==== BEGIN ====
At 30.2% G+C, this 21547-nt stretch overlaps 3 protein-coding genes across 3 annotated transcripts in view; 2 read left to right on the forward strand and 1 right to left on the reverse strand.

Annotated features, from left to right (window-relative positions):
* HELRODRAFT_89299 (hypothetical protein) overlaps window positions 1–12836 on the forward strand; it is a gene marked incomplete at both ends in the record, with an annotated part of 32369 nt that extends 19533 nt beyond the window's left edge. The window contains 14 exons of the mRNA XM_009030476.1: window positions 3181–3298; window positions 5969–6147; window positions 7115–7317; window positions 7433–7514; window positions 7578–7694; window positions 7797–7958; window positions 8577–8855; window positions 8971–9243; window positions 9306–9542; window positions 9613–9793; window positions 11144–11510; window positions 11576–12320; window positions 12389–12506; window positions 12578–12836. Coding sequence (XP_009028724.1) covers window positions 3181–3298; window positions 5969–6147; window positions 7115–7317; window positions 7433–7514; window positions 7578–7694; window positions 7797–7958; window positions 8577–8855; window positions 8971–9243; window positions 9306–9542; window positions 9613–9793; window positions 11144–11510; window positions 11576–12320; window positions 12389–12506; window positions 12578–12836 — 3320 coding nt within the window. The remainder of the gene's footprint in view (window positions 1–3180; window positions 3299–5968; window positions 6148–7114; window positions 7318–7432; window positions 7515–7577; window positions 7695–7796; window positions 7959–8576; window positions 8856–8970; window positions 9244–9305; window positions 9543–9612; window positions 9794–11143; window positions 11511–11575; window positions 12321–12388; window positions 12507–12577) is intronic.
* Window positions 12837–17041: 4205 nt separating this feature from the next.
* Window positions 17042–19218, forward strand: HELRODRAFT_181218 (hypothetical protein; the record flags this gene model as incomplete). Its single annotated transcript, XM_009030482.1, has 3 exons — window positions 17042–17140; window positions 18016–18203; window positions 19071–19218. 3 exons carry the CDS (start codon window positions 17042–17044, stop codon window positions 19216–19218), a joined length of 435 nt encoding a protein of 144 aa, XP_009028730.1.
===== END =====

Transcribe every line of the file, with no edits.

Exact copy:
At 30.2% G+C, this 21547-nt stretch overlaps 3 protein-coding genes across 3 annotated transcripts in view; 2 read left to right on the forward strand and 1 right to left on the reverse strand.

Annotated features, from left to right (window-relative positions):
* HELRODRAFT_89299 (hypothetical protein) overlaps window positions 1–12836 on the forward strand; it is a gene marked incomplete at both ends in the record, with an annotated part of 32369 nt that extends 19533 nt beyond the window's left edge. The window contains 14 exons of the mRNA XM_009030476.1: window positions 3181–3298; window positions 5969–6147; window positions 7115–7317; window positions 7433–7514; window positions 7578–7694; window positions 7797–7958; window positions 8577–8855; window positions 8971–9243; window positions 9306–9542; window positions 9613–9793; window positions 11144–11510; window positions 11576–12320; window positions 12389–12506; window positions 12578–12836. Coding sequence (XP_009028724.1) covers window positions 3181–3298; window positions 5969–6147; window positions 7115–7317; window positions 7433–7514; window positions 7578–7694; window positions 7797–7958; window positions 8577–8855; window positions 8971–9243; window positions 9306–9542; window positions 9613–9793; window positions 11144–11510; window positions 11576–12320; window positions 12389–12506; window positions 12578–12836 — 3320 coding nt within the window. The remainder of the gene's footprint in view (window positions 1–3180; window positions 3299–5968; window positions 6148–7114; window positions 7318–7432; window positions 7515–7577; window positions 7695–7796; window positions 7959–8576; window positions 8856–8970; window positions 9244–9305; window positions 9543–9612; window positions 9794–11143; window positions 11511–11575; window positions 12321–12388; window positions 12507–12577) is intronic.
* Window positions 12837–17041: 4205 nt separating this feature from the next.
* Window positions 17042–19218, forward strand: HELRODRAFT_181218 (hypothetical protein; the record flags this gene model as incomplete). Its single annotated transcript, XM_009030482.1, has 3 exons — window positions 17042–17140; window positions 18016–18203; window positions 19071–19218. 3 exons carry the CDS (start codon window positions 17042–17044, stop codon window positions 19216–19218), a joined length of 435 nt encoding a protein of 144 aa, XP_009028730.1.